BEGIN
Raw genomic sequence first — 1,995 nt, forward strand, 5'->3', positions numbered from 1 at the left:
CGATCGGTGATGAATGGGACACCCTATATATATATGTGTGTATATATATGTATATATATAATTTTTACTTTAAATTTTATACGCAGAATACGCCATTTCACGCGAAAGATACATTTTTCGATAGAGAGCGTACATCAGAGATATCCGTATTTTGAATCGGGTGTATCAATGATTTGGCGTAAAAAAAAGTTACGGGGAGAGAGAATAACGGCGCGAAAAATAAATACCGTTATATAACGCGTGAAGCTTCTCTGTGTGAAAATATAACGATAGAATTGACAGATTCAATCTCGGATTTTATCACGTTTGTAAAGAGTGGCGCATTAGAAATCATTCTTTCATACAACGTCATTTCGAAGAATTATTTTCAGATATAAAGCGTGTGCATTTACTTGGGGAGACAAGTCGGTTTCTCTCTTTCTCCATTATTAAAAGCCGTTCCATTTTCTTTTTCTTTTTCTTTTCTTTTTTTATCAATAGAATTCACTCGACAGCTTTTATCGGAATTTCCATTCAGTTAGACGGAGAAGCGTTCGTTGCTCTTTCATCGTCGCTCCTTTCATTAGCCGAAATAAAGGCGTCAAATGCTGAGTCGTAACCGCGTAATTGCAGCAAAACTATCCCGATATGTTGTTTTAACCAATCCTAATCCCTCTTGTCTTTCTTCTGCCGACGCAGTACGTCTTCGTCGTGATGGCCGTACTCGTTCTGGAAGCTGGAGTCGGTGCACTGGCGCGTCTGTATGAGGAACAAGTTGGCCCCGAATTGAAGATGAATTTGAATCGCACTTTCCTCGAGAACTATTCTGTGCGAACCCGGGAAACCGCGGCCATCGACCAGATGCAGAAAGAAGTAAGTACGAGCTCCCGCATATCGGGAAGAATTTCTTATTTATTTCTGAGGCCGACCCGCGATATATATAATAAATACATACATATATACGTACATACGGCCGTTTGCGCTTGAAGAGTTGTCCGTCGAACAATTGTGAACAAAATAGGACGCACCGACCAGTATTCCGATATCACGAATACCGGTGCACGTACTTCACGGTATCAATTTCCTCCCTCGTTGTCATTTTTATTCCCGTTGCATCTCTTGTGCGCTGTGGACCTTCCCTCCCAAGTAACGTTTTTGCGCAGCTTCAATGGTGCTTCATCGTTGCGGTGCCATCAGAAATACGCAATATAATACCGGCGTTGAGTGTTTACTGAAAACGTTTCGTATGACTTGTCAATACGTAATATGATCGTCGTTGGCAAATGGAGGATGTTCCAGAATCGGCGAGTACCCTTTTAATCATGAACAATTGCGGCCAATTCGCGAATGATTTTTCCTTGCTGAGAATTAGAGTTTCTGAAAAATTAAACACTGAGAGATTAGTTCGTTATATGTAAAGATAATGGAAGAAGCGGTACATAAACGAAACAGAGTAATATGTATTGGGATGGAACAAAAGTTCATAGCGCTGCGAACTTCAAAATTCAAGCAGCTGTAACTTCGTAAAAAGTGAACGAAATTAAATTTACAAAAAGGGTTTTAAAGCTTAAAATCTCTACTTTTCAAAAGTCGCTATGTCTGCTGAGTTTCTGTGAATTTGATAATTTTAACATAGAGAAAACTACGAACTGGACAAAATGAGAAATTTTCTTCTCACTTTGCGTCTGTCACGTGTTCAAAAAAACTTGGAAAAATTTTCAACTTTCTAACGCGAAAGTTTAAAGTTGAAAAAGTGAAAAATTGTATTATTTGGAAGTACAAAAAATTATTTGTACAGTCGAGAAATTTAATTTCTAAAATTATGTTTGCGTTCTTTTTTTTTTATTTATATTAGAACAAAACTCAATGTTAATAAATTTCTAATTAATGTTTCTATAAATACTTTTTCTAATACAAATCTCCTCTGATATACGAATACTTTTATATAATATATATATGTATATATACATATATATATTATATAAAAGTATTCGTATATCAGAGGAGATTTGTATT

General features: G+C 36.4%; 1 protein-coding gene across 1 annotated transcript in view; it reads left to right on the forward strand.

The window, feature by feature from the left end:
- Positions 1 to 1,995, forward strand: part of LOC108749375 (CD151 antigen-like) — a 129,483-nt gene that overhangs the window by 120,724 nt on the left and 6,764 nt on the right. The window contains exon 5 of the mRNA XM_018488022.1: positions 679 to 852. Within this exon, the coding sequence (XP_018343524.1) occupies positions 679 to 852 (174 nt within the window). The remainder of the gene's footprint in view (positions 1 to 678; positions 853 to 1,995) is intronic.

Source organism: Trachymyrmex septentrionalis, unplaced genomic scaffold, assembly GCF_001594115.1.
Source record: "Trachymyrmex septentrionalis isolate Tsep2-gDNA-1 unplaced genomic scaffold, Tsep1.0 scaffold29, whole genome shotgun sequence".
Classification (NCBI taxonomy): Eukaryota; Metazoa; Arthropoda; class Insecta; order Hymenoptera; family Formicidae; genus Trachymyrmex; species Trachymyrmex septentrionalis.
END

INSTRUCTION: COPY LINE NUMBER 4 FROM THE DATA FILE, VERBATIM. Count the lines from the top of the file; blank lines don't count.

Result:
The window, feature by feature from the left end: